James had been evolving a style of metaphorical description of the emotions which is all his own, a kind of modern Gongorism, and in The American Scene this imagery, no longer inhibited by the restraining hand of character or the impatient tug of plot, came to its fullest and finest bloom.
Indeed, perhaps the best way to approach this book is as a prose poem of the first order…relishing it sentence by sentence, for it is no more a guidebook than the “Ode to a Nightingale” is an ornithological essay.
And he recommends the reader who finds James’s late manner hard to get on with to read the last paragraph of the chapter on Richmond, describing the statue of General Lee—“a purple patch,” he calls it, adding that there are many others which match it. It reads:
The equestrian statue of the Southern hero, made to order in far-away uninterested Paris [and how like Auden that phrase sounds], is the work of a master and has artistic interest—a refinement of style, in fact, under the impression of which we seem to see it, in its situation, as some precious pearl of ocean washed up on a rude bare strand. The very high florid pedestal is of the last French elegance, and the great soldier, sitting his horse with a kind of melancholy nobleness, raises his handsome head as he looks off into desolate space. He does well, we feel, to sit as high as he may, and to appear, in his lone survival, to see as far, and to overlook as many things; for the irony of fate, crowning the picture, is surely stamped in all sharpness on the scene about him. The place is the mere vague centre of two or three crossways, without form and void, with a circle half sketched by three or four groups of small, new, mean houses. It is somehow empty in spite of being ugly, and yet expressive in spite of being empty. “Desolate,” one has called the air; and the effect is, strangely, of some smug “up-to-date” specimen or pattern of desolation. So long as one stands there the high figure, which ends for all the world by suggesting to the admirer a quite conscious, subjective, even a quite sublime, effort to ignore, to sit, as it were, superior and indifferent, enjoys the fact of company and therefore, in a manner, of sympathy—so that the vast association of the futile for the moment drops away from it. But to turn one’s back, one feels, is to leave it alone again, communing, in its altitude, which represents thus some prodigious exemplary perched position, some everlasting high stool of penitence, with the very heaven of futility. So at least I felt brought round again to meeting my first surprise, to solving the riddle of the historic poverty of Richmond. It is the poverty that is, exactly, historic: once take it for that and it puts on vividness. The condition attested is the condition—or, as may be, one of the later, fainter, weaker stages—of having worshipped false gods. As I looked back, before leaving it, at Lee’s stranded, bereft image, which time and fortune have so cheated of half the significance, and so, I think, of half the dignity, of great memorials, I recognized something more than the melancholy of a lost cause. The whole infelicity speaks of a cause that could never have been gained.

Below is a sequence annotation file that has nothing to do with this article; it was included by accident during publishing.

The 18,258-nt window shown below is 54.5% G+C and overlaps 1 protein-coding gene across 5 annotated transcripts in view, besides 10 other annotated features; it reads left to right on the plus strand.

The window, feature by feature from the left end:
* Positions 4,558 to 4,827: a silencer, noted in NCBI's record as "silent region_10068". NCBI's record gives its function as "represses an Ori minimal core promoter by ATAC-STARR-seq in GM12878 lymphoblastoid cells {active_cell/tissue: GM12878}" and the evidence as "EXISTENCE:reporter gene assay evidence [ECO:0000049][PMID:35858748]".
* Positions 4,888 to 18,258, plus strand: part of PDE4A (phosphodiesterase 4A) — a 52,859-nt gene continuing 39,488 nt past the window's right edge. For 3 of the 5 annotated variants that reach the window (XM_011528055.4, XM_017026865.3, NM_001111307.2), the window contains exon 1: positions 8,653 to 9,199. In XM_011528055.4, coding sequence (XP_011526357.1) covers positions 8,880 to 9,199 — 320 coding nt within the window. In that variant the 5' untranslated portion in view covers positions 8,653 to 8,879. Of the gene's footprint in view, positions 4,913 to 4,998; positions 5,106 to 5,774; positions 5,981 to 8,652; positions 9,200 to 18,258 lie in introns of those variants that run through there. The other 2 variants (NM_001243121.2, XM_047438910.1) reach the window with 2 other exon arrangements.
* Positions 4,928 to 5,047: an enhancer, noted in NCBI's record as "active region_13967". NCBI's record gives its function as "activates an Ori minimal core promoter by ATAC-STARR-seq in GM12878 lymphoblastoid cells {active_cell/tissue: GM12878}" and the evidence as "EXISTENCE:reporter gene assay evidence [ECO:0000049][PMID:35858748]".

The autobiography, written in the late 1940s, takes us up to the Second World War. European Witness (Reynal and Hitchcock, 1946) is an account of a long trip to France and Germany in 1945, with a mission "to inquire into the lives and ideas of German intellectuals."↩
The autobiography, written in the late 1940s, takes us up to the Second World War. European Witness (Reynal and Hitchcock, 1946) is an account of a long trip to France and Germany in 1945, with a mission “to inquire into the lives and ideas of German intellectuals.”↩